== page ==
Cancer in pets: what you can do

Cancer in pets isn’t something we readily consider when taking on a new pet. We tend to think of cancer as a ‘human’ disease but like humans, pets are living longer and are at increased risk of cancer. In fact, one in three pets will get cancer.

Types of cancer

Cancer in pets can occur in many forms. Firstly, it is important to understand what cancer is. It is any cell in the body that begins to grow abnormally. It could be a skin cell or a liver cell and it could be malignant or benign. Malignant cells spread to other areas of the body. This is known as ‘metastasising’. Benign growths tend to occur in one area only and don’t spread.

The most common malignant cancers are lymphoma, tumours, mast cell cancers, mammary cancers, melanoma and osteocarcinoma.

Symptoms to look out for

  • Any growth on the body
  • Abnormal swelling
  • Wounds that won’t heal
  • Weightloss
  • Loss of appetite
  • Bleeding
  • Lethargy
  • Paralysis
  • Difficulty eating, defecating or urinating

Can they test for cancer in pets?

There aren’t as many cancer marker blood tests for pets as there are for humans but there are other tests that can be done.

If there is a growth on or under the skin, your vet will aspirate (remove) some of the cells and put them under a microscope. In other instances, she may take a biopsy and send it to the laboratory for testing.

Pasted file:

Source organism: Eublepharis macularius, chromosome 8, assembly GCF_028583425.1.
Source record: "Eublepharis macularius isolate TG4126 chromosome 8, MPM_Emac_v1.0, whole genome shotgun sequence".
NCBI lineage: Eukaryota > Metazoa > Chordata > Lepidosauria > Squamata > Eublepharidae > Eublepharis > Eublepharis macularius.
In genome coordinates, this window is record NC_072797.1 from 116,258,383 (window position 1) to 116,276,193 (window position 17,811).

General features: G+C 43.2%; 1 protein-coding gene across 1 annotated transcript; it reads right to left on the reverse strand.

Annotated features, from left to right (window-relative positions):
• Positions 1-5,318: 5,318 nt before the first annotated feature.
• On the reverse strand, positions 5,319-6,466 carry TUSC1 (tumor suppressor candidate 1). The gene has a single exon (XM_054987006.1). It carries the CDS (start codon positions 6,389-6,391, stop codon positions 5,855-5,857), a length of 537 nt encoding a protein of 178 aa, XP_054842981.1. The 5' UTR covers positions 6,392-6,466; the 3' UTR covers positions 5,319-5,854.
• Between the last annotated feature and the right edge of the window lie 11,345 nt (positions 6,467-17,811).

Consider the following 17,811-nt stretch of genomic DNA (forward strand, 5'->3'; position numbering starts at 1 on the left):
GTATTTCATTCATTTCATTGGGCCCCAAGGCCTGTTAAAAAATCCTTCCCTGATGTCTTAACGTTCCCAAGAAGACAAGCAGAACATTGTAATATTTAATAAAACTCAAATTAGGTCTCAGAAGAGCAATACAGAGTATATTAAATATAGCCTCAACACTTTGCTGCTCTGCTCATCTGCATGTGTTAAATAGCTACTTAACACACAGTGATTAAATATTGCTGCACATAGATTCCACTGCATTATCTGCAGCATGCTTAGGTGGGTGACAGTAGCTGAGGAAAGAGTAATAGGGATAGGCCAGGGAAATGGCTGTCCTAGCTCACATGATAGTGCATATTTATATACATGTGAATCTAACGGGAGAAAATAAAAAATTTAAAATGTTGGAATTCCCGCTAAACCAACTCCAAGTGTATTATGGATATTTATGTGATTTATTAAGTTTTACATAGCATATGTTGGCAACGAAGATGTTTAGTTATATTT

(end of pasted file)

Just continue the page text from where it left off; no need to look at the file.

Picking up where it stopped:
Vets also look at blood tests; they can’t tell us whether a pet has cancer but they can help us understand the general functioning of the organs.

X-rays, CT scans and MRI are also used to look for cancer in the organs.

Can cancer be avoided?

In some instances, yes. Here are three ways:

  1. Vaccinate cats against Feline Leukaemia Virus (FeLV)
  2. Sterilise pets to avoid mammary, uterine and testicular cancer
  3. If your pet has a lot of white skin, particularly on the nose, ears and tummy, try to keep them out of the sun as much as possible

What happens if my pet is diagnosed with cancer?

Talk to your vet. Ask questions. Find out about treatment, prognosis and costs. Sometimes there are additional tests that can be done. In many instances, if there is a growth, your vet will attempt to remove it. There are also options for chemotherapy and radiation.

When do I know it is time for euthanasia?

Again, talk to your vet and consider the following:

  1. Is your pet in the kind of pain your vet can’t relieve?
  2. Is your pet nauseous?
  3. Is your pet still able to conduct his usual daily routine, ie: greeting you, going for a walk, normal urination and defecation?
  4. Does your pet still have an appetite?
  5. Look at the impact of your pet’s illness on your family. Can you handle his nursing requirements? ‎

It is always important to remember that the sooner you act the better your pet’s chances. If you see a growth, unusual behaviour or any of the symptoms described above, get your pet to the vet as soon as possible. The sooner we act, the better the prognosis and, as always, early treatment is significantly more cost-effective than when a disease has progressed.